Titan - the ruler of the underwater City of Titanica. Clearly not an advocate for narcissism...
His basic premise is not only rule all of the seven seas of the world, but the lands populated by the Terraneans - basically what humans are referred to as in this series. He commands his operations from his city and has his surface Agent X20 to send reports of what Stingray is doing when it's out on a mission and to his servants - the Aquaphibians that pilot his warships known as the Mechanical-Fish or Terror-Fish, dependent on which media you followed of Stingray from the TV series or the comic book series.
In the 55 years since Stingray first aired multiple generations have enjoyed it's stories from those that originally saw it in the 1960's, to the re-run generations in the 80s & 90s and to those that can find it on DVD & streaming platforms today.
One particular YouTuber I am impressed by is a Gentleman named, Chris Thompson who has made a lot of Gerry Anderson tribute art from still-art on his deviant art page to fan-made movies and concept pieces like this one above of what if Stingray was re-made with 3D graphics for a modern age, and in my opinion he nailed it first time maintaining the mystique of the underwater world as premised in the original series, but has enhanced it with a lot more realism with regards to lighting, the use of water-bubbles and updating the Stingray theme from Barry Gray but with Guy Taylor putting a nice spin on it as could be heard after the titular vehicle takes out the Mechanical fish.
I had mentioned Composer Barry Gray earlier with how his score would make Stingray's launch sequence even more amazing. Well the intro/opening has the exact same impact. From the word go it has this dramatic impact score that gives you the idea in the first 1:16 of the episodes run-time that tells you that you're in for an adventurous story with amazing miniatures and special effects.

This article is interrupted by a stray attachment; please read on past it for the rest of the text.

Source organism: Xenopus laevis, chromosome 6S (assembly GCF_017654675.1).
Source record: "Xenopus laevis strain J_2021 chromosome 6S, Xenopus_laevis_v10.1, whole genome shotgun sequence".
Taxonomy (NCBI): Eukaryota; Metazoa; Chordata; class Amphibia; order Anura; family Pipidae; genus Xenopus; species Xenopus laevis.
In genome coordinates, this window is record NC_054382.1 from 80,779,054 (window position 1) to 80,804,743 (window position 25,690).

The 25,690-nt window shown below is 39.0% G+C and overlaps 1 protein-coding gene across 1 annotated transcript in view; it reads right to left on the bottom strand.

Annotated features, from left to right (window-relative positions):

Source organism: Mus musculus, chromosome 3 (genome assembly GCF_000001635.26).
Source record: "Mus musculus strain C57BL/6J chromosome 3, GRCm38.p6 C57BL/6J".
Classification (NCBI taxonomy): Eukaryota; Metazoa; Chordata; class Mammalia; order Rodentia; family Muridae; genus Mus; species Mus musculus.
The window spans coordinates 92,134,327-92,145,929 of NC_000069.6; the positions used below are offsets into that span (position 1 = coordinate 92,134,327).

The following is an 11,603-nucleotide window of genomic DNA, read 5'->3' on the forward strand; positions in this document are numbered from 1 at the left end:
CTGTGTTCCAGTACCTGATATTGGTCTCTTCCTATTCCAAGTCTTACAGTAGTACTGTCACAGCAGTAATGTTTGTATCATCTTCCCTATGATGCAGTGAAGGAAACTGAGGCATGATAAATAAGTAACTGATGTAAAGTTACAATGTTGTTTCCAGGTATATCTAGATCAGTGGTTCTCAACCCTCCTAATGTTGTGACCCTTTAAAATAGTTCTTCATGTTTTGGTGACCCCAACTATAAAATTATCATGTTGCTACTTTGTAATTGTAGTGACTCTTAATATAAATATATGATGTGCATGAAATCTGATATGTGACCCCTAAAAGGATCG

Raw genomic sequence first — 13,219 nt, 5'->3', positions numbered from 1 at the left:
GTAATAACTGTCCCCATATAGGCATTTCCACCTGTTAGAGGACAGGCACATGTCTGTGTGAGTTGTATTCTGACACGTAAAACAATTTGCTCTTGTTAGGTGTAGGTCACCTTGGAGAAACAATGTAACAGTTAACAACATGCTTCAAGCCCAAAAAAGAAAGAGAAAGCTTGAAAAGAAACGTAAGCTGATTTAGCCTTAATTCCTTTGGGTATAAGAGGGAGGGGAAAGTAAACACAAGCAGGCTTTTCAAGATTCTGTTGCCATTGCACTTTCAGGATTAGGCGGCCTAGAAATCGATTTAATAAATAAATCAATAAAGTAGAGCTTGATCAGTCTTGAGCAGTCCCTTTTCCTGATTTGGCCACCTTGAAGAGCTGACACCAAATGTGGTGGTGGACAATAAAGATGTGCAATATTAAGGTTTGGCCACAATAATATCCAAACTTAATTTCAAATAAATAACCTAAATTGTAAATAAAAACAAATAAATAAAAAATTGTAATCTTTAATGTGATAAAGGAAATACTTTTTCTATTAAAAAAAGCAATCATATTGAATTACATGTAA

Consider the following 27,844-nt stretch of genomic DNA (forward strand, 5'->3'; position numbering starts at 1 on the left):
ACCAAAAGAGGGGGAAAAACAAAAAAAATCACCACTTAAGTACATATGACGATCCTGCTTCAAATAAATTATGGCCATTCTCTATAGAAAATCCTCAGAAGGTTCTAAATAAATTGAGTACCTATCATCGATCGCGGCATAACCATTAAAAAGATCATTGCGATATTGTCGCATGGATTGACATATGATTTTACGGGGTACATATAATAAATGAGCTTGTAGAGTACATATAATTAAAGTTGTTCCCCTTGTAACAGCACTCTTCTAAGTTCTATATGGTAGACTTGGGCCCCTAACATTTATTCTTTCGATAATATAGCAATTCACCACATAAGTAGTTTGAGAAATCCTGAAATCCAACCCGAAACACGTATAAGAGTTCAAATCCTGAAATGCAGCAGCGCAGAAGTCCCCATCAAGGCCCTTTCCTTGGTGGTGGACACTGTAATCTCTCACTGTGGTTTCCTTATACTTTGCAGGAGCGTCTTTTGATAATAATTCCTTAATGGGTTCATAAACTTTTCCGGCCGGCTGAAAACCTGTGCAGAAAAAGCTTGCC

The ending theme however I feel has not aged too well. While it has a very sweet and charming nature to where Troy is singing about his feelings for the mute mermaid, it just comes off as cringe.
It should be noted that Garry Miller sings the the ending theme "Aqua Marina" in the episode "Raptures of the deep" where Troy has an hallucinogenic dream that he has all the riches of the world has his own underwater Palace known as 'Tempest Towers'...I kinda feel that's kind of a metaphor where he's kind of become like Titan, but without the antagonistic tendencies of wanting to take over the world, and he's just being a narcissist.
All-in-all, Stingray is great for anyone that loves Gerry Anderson's work or for anyone that just loves a great action/adventure story with developed characters and memorable stories for 25 minutes of each 39 episodes of the series.
And remember - anything can happen in the next half hour!
Stingray the Complete Series is available from...